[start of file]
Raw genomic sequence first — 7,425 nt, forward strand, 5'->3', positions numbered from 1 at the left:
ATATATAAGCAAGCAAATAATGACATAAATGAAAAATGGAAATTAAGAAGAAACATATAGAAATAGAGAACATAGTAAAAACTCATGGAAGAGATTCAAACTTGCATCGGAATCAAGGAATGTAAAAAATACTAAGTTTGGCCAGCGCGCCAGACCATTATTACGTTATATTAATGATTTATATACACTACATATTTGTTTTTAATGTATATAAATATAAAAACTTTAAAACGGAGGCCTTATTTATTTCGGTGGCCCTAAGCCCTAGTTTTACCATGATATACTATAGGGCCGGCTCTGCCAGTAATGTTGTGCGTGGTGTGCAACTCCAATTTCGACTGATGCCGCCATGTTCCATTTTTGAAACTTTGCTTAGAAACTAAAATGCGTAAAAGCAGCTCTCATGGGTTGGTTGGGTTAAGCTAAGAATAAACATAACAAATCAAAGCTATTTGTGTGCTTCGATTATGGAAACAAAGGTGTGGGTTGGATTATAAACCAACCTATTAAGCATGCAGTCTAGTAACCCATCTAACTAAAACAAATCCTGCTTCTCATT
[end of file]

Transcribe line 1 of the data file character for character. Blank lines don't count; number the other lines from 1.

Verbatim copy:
Raw genomic sequence first — 7,425 nt, forward strand, 5'->3', positions numbered from 1 at the left: